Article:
Pre Workout Nutrition: what you need to know

Updated: Jul 19


Fueling up for your workout… does it matter?

The short answer is yes! Have you ever found yourself tired, dragging on energy and wanting to call it quits halfway through your workout? Start off strong only to feel shaky and lightheaded shortly after you start? Baring any underlying health issues, it could be you are missing that pre workout nutrition. Pre workout nutrition has an important job - to provide the energy your body needs to perform!


Carbs = energy. Carbohydrates are the body’s number 1 fuel source during state of activity. The carbohydrates we eat are broken down into glucose, which then enters the muscles and gives us energy. For short, high intensity exercise the body turns to glucose first, so if you don’t have enough glucose available for the body to use you will likely start feeling weak and exhausted mid workout.

Protein = muscle support. Protein’s primary role is to aid in the growth, build, and maintenance of body tissues. Consuming protein pre workout has been shown to enhance muscle growth, improve muscle recovery and increase strength and performance. If you are going to be utilizing strength-training activities in your workout, then fueling and replenishing with protein is essential!

Healthy Fats = fuel for longer, steady state exercise.

Healthy fats (poly and mono unsaturated) are a great companion for steady state training such as high mileage runs, bike rides and hikes. For low to moderate intensity endurance style activities, consuming healthy fats is key to supporting longer performance times.


How to apply it: the general recommendation is to consume a mix of carbohydrates and protein 60-90 minutes prior to exercise to support your body’s energy needs and ability to perform, which is especially important if engaging in HIIT exercise.


When should you add fat to the mix? Fat works best when consumed 2-3 hours prior to engaging in longer, steady state exercise (think 1 hour or longer) like a long bike ride, jog, hike, walk, etc.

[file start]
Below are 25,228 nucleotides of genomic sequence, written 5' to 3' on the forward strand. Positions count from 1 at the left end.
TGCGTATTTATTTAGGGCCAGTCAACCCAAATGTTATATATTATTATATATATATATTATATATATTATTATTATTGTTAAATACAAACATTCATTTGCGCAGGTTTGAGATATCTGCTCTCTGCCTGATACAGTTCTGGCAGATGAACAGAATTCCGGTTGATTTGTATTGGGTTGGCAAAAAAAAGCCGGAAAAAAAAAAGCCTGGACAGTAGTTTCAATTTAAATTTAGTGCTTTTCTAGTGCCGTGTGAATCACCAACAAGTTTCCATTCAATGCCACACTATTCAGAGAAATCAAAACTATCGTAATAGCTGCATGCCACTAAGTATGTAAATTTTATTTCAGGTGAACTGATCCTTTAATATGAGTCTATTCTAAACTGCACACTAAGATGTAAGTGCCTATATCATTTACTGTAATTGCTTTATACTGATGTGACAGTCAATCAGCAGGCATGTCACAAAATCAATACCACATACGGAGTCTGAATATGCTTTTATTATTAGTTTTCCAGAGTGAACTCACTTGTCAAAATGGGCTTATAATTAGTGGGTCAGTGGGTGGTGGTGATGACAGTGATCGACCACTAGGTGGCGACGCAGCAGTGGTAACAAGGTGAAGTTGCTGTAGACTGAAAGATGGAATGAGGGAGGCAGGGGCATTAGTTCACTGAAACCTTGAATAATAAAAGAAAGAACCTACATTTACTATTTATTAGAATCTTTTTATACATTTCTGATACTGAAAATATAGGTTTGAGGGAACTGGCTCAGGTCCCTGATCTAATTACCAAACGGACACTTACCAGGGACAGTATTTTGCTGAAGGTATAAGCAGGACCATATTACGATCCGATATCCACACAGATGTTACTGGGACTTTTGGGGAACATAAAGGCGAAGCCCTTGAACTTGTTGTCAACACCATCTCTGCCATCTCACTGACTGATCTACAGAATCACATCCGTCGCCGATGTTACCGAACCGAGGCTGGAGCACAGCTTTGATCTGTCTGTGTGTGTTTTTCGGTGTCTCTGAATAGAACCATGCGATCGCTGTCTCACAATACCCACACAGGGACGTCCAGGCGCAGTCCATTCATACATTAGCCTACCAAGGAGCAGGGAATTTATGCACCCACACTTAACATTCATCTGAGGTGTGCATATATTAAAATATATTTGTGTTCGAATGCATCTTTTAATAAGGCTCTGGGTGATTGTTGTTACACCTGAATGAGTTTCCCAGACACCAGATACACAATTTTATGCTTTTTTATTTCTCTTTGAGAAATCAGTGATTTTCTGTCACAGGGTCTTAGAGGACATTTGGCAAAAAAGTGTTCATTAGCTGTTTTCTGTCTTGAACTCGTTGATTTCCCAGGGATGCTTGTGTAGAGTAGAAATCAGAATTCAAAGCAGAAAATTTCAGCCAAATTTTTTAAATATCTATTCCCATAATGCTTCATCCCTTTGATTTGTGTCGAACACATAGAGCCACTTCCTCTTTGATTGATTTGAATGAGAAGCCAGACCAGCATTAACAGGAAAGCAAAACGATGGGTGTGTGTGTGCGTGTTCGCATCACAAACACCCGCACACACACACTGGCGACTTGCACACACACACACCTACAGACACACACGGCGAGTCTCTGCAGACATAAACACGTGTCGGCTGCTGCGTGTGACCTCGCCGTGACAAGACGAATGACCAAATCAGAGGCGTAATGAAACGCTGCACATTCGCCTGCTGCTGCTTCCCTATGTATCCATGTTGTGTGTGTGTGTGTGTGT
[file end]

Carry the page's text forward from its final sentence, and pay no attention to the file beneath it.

Examples of fueling up for high intensity workouts (consume 60-90 minutes prior):


  • 1 C oatmeal with 1 Tbsp. nut butter

  • 1 C low fat cottage cheese with side of fresh fruit (mandarin orange slices or pineapple are a nice complement!)

  • Protein smoothie; protein powder mixed milk of choice, 1 banana and/or 1/2 C frozen berries

  • 1 C whole grain cereal with 1/2 C low fat milk of choice

  • 1 piece of fruit such as a banana or apple with 1 Tbsp. nut butter (or eat fruit by itself)

  • Single slice of whole grain bread with 1 Tbsp. nut butter or hummus

  • 2 – 4 graham crackers with 1 Tbsp. nut butter and/or 1 Tbsp. jam or jelly

  • Single serving trail mix (medley of dried fruit and unsalted nuts)



pre workout nutrition for longer, steady state exercise


Examples of fueling up for longer, steady state workouts (consume 2-3 hours prior):


  • Turkey sandwich on whole grain bread with greens (such as romaine lettuce, spinach or cabbage)

  • Veggie wrap in whole grain tortilla with 1 Tbps. hummus or 1/2 avocado, beans or tofu and greens (such as romaine lettuce, spinach or cabbage)

  • Whole grain toast topped with 1 egg, sliced avocado

  • Fish or chicken with brown rice and grilled vegetables (such as sweet potato, squash or zucchini)


Bottom line: an important part of preparing for your next workout is to understand what your body will need to best do the job. In order to answer the when, what and how of pre workout nutrition ask yourself these 2 questions:

  1. When did I last eat? If your last meal was 4 or more hours ago you will likely need a heartier snack vs. if you just ate 2 hours ago.

  2. What type of workout is it? A workout lasting 60 minutes or less that includes high intensity exercise will require different fuel than that of a workout lasting 1 hour or more and is relying on low to moderate exercise.




Are you a busy man or woman who's ready to feel strong, live healthy, and get fit? Discover how to take small steps to get healthy & fit without cutting out the foods you love or spending countless hours on cardio. Come join me inside my online Facebook Community - The Healthy Habits Club. It's where busy folks go for tips, tools and support they need to eat healthy, move daily, and feel good for life!




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